The organizing team has tried to do the most work on phases “1. Business Understanding” “2. Data Understanding”, while it is expected that the teams would focus more on phases 3, 4 and 5 (“Data Preparation”, “Modeling” and “Evaluation”), so that the best solutions should have the best results in phase  5. Evaluation.
Phase “6. Deployment” mostly stays in the hand of the case-study providing companies as we aim at continuation of the process after the event. So stay tuned and follow the updates on the website of the event.

1. Business Understanding
This initial phase focuses on understanding the project objectives and requirements from a business perspective, and then converting this knowledge into a data mining problem definition, and a preliminary plan designed to achieve the objectives. A decision model, especially one built using the Decision Model and Notation standard can be used.

2. Data Understanding
The data understanding phase starts with an initial data collection and proceeds with activities in order to get familiar with the data, to identify data quality problems, to discover first insights into the data, or to detect interesting subsets to form hypotheses for hidden information.

3. Data Preparation
The data preparation phase covers all activities to construct the final dataset (data that will be fed into the modeling tool(s)) from the initial raw data. Data preparation tasks are likely to be performed multiple times, and not in any prescribed order. Tasks include table, record, and attribute selection as well as transformation and cleaning of data for modeling tools.

4. Modeling
In this phase, various modeling techniques are selected and applied, and their parameters are calibrated to optimal values. Typically, there are several techniques for the same data mining problem type. Some techniques have specific requirements on the form of data. Therefore, stepping back to the data preparation phase is often needed.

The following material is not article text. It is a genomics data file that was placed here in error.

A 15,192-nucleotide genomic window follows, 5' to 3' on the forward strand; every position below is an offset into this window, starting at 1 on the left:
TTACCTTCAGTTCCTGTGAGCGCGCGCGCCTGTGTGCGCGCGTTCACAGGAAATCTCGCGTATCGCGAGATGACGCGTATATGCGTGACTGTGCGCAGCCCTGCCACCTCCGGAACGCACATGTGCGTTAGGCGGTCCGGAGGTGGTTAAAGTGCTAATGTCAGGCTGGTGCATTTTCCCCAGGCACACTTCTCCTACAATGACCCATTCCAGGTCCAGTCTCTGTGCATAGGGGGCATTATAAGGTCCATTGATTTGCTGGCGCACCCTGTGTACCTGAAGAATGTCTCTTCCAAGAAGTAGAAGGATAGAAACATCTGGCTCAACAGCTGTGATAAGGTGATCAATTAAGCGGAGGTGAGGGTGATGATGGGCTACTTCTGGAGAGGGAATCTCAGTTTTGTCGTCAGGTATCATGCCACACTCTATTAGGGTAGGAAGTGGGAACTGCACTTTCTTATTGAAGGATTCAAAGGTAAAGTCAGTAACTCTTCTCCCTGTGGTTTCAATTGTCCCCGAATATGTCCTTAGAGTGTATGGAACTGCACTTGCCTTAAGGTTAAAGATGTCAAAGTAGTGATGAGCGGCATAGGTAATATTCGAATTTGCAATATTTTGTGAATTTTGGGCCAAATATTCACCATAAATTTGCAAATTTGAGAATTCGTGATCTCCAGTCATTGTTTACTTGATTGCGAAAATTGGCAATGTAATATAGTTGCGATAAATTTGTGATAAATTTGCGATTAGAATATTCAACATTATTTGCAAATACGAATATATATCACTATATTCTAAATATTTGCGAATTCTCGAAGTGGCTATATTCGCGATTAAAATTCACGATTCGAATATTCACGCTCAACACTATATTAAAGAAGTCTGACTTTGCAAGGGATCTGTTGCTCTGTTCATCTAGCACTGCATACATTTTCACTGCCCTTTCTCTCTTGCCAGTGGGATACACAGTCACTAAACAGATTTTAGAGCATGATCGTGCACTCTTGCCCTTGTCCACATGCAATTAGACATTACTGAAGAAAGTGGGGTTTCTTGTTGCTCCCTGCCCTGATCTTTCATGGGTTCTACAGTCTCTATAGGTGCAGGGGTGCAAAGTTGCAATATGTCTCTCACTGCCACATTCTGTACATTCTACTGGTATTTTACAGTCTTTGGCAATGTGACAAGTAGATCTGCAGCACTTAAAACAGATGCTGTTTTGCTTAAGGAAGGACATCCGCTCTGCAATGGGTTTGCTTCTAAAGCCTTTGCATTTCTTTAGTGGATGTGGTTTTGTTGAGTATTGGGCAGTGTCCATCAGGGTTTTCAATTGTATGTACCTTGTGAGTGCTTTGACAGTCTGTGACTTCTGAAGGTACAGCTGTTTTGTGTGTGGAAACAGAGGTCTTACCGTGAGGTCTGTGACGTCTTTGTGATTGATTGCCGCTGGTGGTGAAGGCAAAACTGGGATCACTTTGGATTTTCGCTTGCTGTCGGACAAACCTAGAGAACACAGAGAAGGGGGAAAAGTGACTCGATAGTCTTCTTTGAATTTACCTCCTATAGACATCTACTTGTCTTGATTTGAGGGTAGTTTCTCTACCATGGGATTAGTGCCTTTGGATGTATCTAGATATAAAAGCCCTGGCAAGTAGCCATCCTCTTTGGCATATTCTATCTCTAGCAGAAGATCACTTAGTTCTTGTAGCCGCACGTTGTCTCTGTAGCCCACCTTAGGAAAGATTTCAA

5. Evaluation
At this stage in the project you have built a model (or models) that appears to have high quality, from a data analysis perspective. Before proceeding to final deployment of the model, it is important to more thoroughly evaluate the model, and review the steps executed to construct the model, to be certain it properly achieves the business objectives. A key objective is to determine if there is some important business issue that has not been sufficiently considered. At the end of this phase, a decision on the use of the data mining results should be reached.

6. Deployment
Creation of the model is generally not the end of the project. Even if the purpose of the model is to increase knowledge of the data, the knowledge gained will need to be organized and presented in a way that is useful to the customer. Depending on the requirements, the deployment phase can be as simple as generating a report or as complex as implementing a repeatable data scoring (e.g. segment allocation) or data mining process. In many cases it will be the customer, not the data analyst, who will carry out the deployment steps. Even if the analyst deploys the model it is important for the customer to understand up front the actions which will need to be carried out in order to actually make use of the created models.